The Mane Group is a fascinating business. Founded in 1871, it’s now a billion-dollar company, operating in 32 countries, with 92% of that revenue generated outside France. And it has built its success by applying the power of technology to the time-honoured skills of using aromatic raw materials to create scents for perfume, and flavours for food. The result? Market leading positions not just in fragrances and flavourings, but state-of-the-art pharmaceutical compounds too.
Jean Mane is the great-grandson of the founder, and has a deep respect for the values and sense of social responsibility which have been passed down through the generations of his family firm, and sees his mission as “reaching (at least!) the 150th anniversary of the company still independent.”
But he combines this with a passion for innovation and an extremely forward-looking approach to manufacturing. In fact, it’s rather like combining two different but complementary scents: tradition on the one hand, innovation on the other.
Mane invests heavily in R&D, seeing it as essential to competitive advantage: with 15% of its range becoming obsolete each year, finding new and better products is absolutely key.
One way Mane does this is by having 40 different R&D centres all across the world from Singapore to Mexico, which can spot new and emerging trends, and tap into the changing tastes of local consumers. And once you’ve created a new truly innovative product, you need to protect it: Mane has been extremely effective at developing its own proprietary production processes to defend its vital Intellectual Property.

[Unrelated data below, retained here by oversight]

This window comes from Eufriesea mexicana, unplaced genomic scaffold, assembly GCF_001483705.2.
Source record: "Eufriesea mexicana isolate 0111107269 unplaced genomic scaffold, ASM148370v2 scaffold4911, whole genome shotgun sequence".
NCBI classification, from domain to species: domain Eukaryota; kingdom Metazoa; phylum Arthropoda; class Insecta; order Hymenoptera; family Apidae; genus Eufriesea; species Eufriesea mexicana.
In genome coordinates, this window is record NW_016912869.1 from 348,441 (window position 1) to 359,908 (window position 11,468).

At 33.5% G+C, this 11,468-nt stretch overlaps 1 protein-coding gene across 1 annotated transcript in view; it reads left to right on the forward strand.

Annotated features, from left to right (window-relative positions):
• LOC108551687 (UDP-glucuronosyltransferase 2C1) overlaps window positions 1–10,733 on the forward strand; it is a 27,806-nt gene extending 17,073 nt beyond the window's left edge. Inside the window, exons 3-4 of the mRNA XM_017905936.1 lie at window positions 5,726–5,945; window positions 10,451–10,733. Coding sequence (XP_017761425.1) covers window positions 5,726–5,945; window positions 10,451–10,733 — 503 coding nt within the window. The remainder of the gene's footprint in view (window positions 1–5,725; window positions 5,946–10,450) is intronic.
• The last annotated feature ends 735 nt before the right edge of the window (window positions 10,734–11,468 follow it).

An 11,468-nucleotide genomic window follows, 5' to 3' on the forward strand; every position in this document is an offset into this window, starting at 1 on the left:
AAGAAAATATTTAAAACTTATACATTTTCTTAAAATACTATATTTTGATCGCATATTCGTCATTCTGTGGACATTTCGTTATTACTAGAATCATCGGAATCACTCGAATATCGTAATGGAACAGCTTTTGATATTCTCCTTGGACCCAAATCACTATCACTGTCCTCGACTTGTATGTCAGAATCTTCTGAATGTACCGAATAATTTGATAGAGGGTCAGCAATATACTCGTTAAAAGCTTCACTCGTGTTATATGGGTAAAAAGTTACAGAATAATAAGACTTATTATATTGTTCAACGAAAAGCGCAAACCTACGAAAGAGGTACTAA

It’s also organised in highly diverse project teams involving people from departments as different as R&D, manufacturing, procurement, and legal. Research suggests that this sort of cross-functional working creates a flexible and agile culture which is much more likely to be good at new ideas.
Culture is crucial to Mane in other ways too. The company puts a high priority on happiness and well-being at work, and backs that up with significant investment in development.
Though Jean Mane acknowledges that the risk is that his company ends up training people so well that his competitors poach them: “a family business doesn’t just have the challenge of attracting the best talent, but retaining them too. That’s why our culture is so important – the relationships we build with our employees. In our latest employee survey 50% of our people said that family governance was one of the best things about working here.”
This feature forms part of the PwC Global Family Business Survey 2016. It has been reproduced with permission of PwC. l